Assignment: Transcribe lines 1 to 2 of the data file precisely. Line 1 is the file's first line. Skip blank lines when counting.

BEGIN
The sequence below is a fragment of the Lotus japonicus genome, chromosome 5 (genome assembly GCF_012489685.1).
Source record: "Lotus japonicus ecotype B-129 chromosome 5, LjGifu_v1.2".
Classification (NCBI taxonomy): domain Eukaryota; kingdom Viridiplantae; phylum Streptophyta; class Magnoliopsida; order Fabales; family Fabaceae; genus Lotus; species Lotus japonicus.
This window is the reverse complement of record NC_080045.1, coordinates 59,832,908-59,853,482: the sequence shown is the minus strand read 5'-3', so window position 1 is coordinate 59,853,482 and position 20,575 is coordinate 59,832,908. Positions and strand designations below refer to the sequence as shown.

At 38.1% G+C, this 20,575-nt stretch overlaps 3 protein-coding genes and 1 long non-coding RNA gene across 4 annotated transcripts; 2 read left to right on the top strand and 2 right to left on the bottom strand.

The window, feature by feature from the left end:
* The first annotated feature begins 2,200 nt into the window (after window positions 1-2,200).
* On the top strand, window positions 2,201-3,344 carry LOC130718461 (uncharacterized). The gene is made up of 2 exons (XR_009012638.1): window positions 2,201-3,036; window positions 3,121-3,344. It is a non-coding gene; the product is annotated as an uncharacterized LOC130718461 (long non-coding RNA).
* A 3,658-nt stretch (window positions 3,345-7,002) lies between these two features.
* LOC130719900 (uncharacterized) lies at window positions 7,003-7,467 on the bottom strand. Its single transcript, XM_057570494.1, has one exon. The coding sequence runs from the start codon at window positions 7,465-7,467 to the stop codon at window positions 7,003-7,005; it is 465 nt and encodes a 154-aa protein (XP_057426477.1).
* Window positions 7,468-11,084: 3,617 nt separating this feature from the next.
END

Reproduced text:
The sequence below is a fragment of the Lotus japonicus genome, chromosome 5 (genome assembly GCF_012489685.1).
Source record: "Lotus japonicus ecotype B-129 chromosome 5, LjGifu_v1.2".